What’s hot today? Tuesday, September 2

Today’s reports address:

  • The potential prognostic significance of a tertiary Gleason pattern in pathologic analysis of prostate cancer stage following a radical prostatectomy
  • The relative safety of two types of external beam radiotherapy in treatment of patients with localized prostate cancer>

Normally, prostate cancer staging is based on a primary and a secondary Gleason pattern. However, the presence of a tertiary Gleason pattern (TGP) in radical prostatectomy (RP) specimens has been associated in some reports with adverse pathology and a higher biochemical recurrence (BCR) rate after RP. Isbarn et al. have investigated the prevalence of a TGP in a contemporary, consecutive, single-center RP series and its association with adverse pathology. Between January and August 2007, 800 eligible patients underwent RP for clinically localized prostate cancer at the authors’ institution.  None of these patients received neoadjuvant hormonal therapy. The presence of the third most prevalent Gleason pattern was documented, regardless of whether it was better or worse than the two predominant Gleason patterns. A TGG was reported in 180 RP specimens (22.5 percent). The presence of a TGP in ≥ 5 percent of the total tumor volume was significantly associated with extracapsular extension (ECE), seminal vesicle involvement (SVI), positive surgical margins (PSM), and lymph node involvement. While noting that their study is limited by the relatively low overall frequency of a TGP, and suggesting the need for additional studies on prognostic impact of a TGP, the authors felt able to confirm the association of the presence of a TGP with adverse pathologic features.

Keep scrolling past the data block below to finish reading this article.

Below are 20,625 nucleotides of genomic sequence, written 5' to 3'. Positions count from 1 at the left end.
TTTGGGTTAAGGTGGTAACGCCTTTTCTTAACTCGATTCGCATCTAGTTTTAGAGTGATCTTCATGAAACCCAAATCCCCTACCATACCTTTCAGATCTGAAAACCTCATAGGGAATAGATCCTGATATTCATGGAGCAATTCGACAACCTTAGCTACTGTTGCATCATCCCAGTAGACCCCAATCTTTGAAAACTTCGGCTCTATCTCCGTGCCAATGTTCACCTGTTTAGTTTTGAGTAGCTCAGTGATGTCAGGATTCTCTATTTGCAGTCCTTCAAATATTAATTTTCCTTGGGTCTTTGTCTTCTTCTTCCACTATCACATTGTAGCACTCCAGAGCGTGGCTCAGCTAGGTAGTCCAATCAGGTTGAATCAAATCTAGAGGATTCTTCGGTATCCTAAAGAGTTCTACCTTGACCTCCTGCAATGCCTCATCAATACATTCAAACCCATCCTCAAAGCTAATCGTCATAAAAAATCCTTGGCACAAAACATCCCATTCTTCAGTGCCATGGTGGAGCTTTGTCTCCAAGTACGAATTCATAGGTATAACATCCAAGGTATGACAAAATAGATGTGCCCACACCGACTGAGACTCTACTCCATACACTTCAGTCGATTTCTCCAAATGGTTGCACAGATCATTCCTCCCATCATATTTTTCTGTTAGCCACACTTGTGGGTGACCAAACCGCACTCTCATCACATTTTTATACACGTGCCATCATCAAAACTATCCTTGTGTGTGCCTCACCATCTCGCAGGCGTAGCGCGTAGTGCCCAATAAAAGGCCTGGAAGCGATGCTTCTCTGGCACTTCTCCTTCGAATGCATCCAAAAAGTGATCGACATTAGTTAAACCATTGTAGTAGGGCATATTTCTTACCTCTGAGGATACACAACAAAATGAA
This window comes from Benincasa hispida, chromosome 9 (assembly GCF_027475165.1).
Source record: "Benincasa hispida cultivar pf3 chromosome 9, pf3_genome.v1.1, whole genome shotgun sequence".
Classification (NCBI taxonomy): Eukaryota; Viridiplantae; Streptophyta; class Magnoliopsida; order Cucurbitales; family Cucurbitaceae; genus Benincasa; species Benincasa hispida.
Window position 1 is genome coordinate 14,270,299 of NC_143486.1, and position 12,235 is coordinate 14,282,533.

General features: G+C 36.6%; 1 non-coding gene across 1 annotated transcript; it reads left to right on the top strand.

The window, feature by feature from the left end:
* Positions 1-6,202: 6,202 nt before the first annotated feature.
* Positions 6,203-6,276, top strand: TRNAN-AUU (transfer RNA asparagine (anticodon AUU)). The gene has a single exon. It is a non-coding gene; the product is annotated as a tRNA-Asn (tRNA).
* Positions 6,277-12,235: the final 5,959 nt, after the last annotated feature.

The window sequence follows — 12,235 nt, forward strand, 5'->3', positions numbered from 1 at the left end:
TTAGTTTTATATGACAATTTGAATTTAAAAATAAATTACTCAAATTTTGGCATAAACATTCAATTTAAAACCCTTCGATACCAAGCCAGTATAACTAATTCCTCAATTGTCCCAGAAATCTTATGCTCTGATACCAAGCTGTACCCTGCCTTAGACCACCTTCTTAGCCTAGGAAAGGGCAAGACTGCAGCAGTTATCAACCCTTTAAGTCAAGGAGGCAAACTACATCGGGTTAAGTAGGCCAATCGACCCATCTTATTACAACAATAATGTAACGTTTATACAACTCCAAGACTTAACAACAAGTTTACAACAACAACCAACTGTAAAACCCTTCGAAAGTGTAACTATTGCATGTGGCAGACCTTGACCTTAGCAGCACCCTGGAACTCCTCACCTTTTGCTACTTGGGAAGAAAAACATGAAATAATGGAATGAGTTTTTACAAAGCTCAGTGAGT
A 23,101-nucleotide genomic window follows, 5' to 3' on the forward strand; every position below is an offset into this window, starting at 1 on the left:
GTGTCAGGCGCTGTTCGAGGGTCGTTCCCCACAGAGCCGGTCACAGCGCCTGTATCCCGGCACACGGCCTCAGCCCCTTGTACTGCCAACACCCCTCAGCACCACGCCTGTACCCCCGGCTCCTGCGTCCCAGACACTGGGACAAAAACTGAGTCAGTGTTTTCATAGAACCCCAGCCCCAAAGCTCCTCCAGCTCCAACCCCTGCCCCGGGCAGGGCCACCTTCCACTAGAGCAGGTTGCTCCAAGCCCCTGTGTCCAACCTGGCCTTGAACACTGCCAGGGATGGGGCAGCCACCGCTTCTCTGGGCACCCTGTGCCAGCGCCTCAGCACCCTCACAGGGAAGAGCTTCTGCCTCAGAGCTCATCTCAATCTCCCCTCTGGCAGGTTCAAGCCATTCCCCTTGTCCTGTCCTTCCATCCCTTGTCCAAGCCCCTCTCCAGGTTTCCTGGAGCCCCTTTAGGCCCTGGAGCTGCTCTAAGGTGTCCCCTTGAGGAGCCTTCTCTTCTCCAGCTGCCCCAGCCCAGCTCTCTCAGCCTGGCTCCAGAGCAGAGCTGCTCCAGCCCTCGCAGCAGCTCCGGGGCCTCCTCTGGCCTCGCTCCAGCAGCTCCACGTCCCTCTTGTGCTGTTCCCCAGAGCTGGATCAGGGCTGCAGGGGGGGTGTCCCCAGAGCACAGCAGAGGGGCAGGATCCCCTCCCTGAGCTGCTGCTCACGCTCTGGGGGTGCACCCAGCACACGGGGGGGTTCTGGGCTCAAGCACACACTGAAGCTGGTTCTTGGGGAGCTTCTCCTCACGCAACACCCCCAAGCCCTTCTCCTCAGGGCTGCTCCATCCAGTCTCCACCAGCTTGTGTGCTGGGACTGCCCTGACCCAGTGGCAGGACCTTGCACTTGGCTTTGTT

Al-Mamgani et al. have investigated the differences between acute and late gastrointestinal (GI) and genitourinary (GU) toxicities in prostate cancer patients with localized diseasse, treated to a total dose of 78 Gy with either a three-conformal radiotherapy technique with a sequential boost (SEQ) or a simultaneous integrated boost using intensity-modulated radiotherapy (SIB-IMRT). The subjects involved in this study were 78 prostate cancer patients participating in a randomized Dutch trial comparing initial radiotherapy doses of 68 and 78 Gy. They were all treated at the same institution to a total dose of 78 Gy. The median follow-up was 76 and 56 months for the SEQ and SIB-IMRT groups, respectively. The authors report a significantly lower incidence of acute Grade 2 GI toxicity (or higher) in patients treated with SIB-IMRT compared with SEQ (20 vs. 61% percent). For acute GU toxicity and late GI and GU toxicity, the incidence of Grade 2 and higher toxicities was also lower after SIB-IMRT, but these differences were not statistically significant. There were no statistically significant differences in the 5-year freedom from biochemical failure rate (Phoenix definition) (70 percent for SIB-IMRT vs. 61percent for SEQ) or the 5-year freedom from clinical failure rate (90 vs. 72 percent) between the two groups. The authors conclude that, at their institution, SIB-IMRT reduced toxicity compared to SEQ without compromising the outcome in patients with localized prostate cancer treated with radiotherapy to 78 Gy.

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